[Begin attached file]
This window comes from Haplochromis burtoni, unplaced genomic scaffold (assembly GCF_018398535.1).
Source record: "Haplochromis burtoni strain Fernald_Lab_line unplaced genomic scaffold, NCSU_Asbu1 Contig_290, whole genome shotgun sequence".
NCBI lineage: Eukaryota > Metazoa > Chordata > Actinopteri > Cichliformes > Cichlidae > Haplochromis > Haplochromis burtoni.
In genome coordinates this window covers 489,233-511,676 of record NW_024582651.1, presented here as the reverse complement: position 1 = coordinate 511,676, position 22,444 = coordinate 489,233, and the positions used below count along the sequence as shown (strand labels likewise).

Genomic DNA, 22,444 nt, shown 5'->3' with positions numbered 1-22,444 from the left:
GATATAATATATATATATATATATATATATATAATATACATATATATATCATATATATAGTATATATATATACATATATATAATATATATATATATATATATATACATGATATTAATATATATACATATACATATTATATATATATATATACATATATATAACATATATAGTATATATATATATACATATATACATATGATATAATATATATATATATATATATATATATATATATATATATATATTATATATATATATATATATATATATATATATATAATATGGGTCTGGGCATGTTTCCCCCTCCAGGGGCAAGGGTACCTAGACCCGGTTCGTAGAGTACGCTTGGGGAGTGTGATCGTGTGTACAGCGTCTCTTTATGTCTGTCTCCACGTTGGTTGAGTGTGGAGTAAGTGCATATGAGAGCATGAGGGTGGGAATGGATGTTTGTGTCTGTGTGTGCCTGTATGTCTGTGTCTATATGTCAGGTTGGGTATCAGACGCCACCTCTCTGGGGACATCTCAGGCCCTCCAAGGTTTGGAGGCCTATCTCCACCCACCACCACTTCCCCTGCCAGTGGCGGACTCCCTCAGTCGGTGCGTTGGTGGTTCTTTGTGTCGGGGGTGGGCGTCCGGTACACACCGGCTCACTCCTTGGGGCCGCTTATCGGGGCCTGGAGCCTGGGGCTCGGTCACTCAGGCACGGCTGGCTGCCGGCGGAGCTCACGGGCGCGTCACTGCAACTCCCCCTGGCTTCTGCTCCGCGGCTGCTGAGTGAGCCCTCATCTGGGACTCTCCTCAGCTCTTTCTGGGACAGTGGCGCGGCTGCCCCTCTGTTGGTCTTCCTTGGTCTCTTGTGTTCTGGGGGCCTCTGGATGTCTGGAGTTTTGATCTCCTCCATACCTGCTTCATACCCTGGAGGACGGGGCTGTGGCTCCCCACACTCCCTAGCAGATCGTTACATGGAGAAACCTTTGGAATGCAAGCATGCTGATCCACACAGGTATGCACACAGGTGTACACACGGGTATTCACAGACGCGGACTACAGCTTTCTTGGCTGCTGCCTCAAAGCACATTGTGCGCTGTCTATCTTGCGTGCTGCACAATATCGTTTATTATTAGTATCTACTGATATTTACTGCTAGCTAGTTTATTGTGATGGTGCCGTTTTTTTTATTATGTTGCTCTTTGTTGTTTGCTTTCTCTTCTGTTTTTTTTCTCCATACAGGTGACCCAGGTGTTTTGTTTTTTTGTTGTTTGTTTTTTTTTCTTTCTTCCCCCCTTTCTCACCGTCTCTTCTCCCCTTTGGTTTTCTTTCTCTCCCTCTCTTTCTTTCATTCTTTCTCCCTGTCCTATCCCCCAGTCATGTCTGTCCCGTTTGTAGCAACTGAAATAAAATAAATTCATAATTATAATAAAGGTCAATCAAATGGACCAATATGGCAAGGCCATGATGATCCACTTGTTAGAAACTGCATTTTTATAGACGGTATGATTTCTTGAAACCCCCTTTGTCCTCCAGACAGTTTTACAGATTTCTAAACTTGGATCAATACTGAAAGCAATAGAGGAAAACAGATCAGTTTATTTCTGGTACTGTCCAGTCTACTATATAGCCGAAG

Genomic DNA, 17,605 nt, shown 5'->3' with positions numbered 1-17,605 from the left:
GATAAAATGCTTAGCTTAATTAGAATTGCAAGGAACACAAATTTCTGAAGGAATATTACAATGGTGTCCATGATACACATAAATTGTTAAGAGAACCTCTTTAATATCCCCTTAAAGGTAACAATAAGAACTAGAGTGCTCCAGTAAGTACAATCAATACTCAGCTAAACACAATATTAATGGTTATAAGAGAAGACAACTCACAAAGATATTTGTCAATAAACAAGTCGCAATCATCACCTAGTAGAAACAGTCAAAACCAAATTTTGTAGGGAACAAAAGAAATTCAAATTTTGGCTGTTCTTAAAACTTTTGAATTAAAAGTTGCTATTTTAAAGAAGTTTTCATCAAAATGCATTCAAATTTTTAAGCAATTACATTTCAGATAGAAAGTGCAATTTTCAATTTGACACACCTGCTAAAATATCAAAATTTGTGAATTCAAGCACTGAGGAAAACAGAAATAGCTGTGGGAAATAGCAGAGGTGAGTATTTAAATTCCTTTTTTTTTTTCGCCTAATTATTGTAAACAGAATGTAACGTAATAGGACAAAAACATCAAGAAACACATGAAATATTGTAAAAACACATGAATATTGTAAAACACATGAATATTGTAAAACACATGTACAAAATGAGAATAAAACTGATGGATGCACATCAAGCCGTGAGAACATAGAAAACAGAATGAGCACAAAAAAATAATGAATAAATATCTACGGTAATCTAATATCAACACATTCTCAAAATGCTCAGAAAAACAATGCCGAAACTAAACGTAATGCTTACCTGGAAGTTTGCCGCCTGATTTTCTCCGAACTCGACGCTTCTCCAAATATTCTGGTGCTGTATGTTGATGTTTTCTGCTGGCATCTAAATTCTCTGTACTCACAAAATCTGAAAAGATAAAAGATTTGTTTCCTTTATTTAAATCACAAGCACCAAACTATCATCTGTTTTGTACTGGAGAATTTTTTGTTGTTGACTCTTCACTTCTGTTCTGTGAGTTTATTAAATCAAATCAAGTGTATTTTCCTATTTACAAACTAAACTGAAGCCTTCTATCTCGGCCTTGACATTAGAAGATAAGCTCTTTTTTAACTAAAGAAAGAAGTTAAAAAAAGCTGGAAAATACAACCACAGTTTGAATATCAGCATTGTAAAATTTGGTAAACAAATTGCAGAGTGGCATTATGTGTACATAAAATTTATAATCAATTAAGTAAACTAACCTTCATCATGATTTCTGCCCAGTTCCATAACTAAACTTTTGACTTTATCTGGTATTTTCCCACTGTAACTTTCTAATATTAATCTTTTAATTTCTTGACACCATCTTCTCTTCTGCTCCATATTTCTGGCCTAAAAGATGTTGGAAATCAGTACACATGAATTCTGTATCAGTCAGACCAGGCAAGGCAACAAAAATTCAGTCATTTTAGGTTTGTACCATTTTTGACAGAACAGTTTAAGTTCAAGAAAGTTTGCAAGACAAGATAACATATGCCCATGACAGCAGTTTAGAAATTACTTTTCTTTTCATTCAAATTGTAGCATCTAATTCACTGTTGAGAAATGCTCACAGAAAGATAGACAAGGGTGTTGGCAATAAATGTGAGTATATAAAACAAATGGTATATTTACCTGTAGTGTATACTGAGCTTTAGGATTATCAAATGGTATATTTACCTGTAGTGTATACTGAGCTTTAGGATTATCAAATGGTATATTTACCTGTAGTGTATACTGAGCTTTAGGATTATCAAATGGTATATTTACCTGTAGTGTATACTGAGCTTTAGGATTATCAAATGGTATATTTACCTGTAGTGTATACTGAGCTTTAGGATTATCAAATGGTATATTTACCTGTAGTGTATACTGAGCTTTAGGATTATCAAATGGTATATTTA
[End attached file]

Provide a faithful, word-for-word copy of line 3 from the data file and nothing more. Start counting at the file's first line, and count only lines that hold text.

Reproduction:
NCBI lineage: Eukaryota > Metazoa > Chordata > Actinopteri > Cichliformes > Cichlidae > Haplochromis > Haplochromis burtoni.